I had a friend this week tell me that her family is considering adopting an international teenager. I hate that my first thought was "No!". I am sad and ashamed that I cried for her family. While I support her in her decision I wept that her life (and of course the child's life) will be turned upside down. I prayed for guidance and I messaged her asking if I could share my heart. Thankfully she was open to what I had to say. I explained that if she went into this thinking everything was rainbows and unicorns that she would be extremely disappointed. That if she went into this thinking that she was going to "save" a child and give them a better life and they would be eternally grateful to come to America she would be sorely mistaken. I wanted her to go into this with her eyes wide open. I wanted her to adjust her expectations so they are not dashed and she ends up on the other side battered and bleeding asking me why I didn't tell her it would be this hard. I explained that it could be not quite so terrible, but it wouldn't be easy. And the "hard" that it is is not the "hard" you have ever experienced. It changes you in ways you never knew existed. It cuts and it hurts. When you finally come to the understanding that you, even through the best of intentions, are a part of the pain that your child is experiencing, it is heartbreaking. It is life changing. It takes your breath away. When you understand that small piece, you understand the pain of attachment issues.
That being said, I will support her in whatever she chooses. I will be her greatest champion. I will rejoice if it goes swimmingly. I will support her and her family in any way I can! She will make the best choice for her and her family, I just wanted to keep it real from my perspective.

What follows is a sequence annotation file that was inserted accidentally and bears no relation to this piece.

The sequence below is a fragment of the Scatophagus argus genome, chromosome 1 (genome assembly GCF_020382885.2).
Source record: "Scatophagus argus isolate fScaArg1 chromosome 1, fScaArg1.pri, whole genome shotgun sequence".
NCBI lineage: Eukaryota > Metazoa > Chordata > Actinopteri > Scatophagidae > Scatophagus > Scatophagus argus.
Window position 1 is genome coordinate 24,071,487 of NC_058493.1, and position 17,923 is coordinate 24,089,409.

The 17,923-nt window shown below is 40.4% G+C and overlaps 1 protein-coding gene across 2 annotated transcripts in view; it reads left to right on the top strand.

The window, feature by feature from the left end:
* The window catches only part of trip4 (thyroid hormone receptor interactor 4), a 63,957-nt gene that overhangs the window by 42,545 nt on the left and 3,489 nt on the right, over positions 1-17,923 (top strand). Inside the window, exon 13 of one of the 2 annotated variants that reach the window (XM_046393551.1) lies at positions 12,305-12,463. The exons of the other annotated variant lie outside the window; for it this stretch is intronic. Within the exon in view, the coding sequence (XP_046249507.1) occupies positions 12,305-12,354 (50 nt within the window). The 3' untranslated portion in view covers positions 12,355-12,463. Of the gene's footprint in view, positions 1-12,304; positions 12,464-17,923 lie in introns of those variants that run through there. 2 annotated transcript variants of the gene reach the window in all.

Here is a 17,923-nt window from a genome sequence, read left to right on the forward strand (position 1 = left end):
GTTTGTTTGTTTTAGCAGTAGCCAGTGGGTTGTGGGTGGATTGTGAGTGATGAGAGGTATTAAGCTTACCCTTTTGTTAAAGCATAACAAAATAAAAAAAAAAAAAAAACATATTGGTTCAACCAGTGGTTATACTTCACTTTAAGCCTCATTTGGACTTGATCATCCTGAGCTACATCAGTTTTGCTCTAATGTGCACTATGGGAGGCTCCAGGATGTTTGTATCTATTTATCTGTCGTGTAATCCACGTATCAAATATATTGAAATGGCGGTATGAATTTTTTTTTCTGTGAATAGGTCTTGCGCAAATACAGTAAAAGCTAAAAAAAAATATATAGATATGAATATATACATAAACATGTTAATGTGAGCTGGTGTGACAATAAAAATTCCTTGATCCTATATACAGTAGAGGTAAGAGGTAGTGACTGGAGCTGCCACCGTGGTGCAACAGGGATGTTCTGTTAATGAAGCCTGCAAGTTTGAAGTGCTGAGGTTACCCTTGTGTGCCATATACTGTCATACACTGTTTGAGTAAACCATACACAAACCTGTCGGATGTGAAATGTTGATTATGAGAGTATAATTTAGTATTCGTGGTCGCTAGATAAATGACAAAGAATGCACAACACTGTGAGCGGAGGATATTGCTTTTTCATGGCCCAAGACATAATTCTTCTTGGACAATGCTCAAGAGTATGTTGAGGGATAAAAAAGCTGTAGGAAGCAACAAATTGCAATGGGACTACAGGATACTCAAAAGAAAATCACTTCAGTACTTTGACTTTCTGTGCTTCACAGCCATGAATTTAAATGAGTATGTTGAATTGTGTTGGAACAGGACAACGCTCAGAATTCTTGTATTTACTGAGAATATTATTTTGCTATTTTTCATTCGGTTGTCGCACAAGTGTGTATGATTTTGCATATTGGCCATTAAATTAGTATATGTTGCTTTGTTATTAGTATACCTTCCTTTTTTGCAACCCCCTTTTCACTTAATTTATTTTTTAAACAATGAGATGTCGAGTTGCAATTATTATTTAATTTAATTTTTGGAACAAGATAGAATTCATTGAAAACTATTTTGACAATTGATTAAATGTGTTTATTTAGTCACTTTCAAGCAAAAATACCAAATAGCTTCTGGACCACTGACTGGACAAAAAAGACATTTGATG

The article talks about the two different ways that kids react to adoption and the loss is creates. I can't do the subject any more justice than he did . . .
"Every adopted child, allow me to reiterate, every adopted
child falls into one of two categories. She either acts out and is
difficult or is quiet, adaptable and compliant. Of course the degree to
which each adoptee acts out or becomes compliant is individual.
Some who act out will go to the extreme of running away from home,
threatening their adoptive parents, rebel academically and even attempt
suicide. A 2001 study shows that of teens in grades 7 through 12, 7.6%
of adopted teens had attempted suicide compared with 3% among their
non-adopted peers. The compliant child may become a model citizen in
school as well at home or she may just kind of fade into the background,
trying not to be noticed or cause trouble. Either way they are both
reactions to the trauma of being adopted.
The child who acts out, is, in essence, attempting to initiate some
form of rejection from parents, teachers, peers and others in order to
prove that she is unlovable or she finds herself rejecting these same